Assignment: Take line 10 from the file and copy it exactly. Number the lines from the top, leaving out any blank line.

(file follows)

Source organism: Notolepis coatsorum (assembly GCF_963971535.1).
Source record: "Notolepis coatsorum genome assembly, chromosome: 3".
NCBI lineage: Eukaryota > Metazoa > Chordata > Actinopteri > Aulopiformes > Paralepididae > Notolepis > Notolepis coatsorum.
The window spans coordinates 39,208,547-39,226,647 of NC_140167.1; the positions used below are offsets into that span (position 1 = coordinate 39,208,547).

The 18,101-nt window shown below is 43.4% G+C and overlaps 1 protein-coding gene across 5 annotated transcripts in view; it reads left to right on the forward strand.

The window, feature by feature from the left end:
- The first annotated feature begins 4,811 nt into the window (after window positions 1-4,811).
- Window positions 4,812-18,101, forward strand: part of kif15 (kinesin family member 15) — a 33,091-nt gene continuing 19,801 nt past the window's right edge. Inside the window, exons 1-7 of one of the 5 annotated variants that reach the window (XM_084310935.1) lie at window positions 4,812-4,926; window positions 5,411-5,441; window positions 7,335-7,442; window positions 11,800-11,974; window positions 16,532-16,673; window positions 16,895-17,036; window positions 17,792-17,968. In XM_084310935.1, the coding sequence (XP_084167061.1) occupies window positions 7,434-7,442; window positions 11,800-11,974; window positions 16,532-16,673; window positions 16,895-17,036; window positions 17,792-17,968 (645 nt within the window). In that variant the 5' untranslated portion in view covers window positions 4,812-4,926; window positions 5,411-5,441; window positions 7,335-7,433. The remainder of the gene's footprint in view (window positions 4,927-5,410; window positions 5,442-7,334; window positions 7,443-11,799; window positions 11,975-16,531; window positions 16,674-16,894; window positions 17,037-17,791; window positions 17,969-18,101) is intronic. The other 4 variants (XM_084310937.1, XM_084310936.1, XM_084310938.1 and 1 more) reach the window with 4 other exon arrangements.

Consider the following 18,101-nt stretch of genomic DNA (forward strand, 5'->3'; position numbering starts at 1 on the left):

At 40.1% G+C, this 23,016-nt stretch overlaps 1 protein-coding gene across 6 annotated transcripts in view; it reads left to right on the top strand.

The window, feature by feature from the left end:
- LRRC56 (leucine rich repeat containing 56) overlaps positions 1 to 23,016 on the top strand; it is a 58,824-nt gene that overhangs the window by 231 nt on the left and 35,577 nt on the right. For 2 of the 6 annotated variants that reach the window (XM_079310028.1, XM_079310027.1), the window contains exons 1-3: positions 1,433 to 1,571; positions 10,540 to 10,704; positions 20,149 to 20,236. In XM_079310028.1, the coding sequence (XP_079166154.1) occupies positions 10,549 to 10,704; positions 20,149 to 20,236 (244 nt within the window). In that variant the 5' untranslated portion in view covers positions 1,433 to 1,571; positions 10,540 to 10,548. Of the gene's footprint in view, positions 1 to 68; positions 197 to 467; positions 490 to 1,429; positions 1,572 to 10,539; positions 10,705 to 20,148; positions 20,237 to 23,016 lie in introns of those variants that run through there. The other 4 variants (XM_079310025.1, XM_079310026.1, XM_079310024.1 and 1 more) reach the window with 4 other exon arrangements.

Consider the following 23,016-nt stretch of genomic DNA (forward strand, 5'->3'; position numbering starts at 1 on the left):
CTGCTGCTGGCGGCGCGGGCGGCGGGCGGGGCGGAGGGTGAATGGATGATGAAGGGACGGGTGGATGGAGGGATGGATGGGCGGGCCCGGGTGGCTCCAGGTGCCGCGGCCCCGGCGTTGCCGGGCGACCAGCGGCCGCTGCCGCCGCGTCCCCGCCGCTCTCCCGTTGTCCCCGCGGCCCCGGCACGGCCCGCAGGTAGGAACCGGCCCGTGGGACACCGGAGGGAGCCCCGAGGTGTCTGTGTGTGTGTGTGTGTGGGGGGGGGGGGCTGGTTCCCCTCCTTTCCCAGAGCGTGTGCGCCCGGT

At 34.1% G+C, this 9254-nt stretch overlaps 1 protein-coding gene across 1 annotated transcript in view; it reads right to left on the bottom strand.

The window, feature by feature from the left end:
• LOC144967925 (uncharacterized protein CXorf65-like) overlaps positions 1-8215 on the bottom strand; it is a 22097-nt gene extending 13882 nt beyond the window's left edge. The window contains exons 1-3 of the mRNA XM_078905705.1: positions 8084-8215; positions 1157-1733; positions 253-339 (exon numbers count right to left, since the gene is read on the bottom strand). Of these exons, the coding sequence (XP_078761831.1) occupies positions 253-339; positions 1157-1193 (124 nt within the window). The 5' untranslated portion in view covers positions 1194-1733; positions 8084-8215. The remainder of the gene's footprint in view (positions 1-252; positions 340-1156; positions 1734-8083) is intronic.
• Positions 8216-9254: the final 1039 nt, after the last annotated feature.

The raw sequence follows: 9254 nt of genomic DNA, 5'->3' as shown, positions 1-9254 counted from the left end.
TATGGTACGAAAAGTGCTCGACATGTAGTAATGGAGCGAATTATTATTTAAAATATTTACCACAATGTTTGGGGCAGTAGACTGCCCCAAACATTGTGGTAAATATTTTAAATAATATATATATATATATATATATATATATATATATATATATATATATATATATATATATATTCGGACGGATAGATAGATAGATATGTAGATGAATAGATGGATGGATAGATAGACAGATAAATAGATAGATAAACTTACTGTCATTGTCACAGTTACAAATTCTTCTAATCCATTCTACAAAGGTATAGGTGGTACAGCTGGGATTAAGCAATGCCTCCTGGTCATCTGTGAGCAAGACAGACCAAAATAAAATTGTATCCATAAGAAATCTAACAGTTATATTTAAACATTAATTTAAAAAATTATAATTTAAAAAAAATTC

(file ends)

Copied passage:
At 40.1% G+C, this 23,016-nt stretch overlaps 1 protein-coding gene across 6 annotated transcripts in view; it reads left to right on the top strand.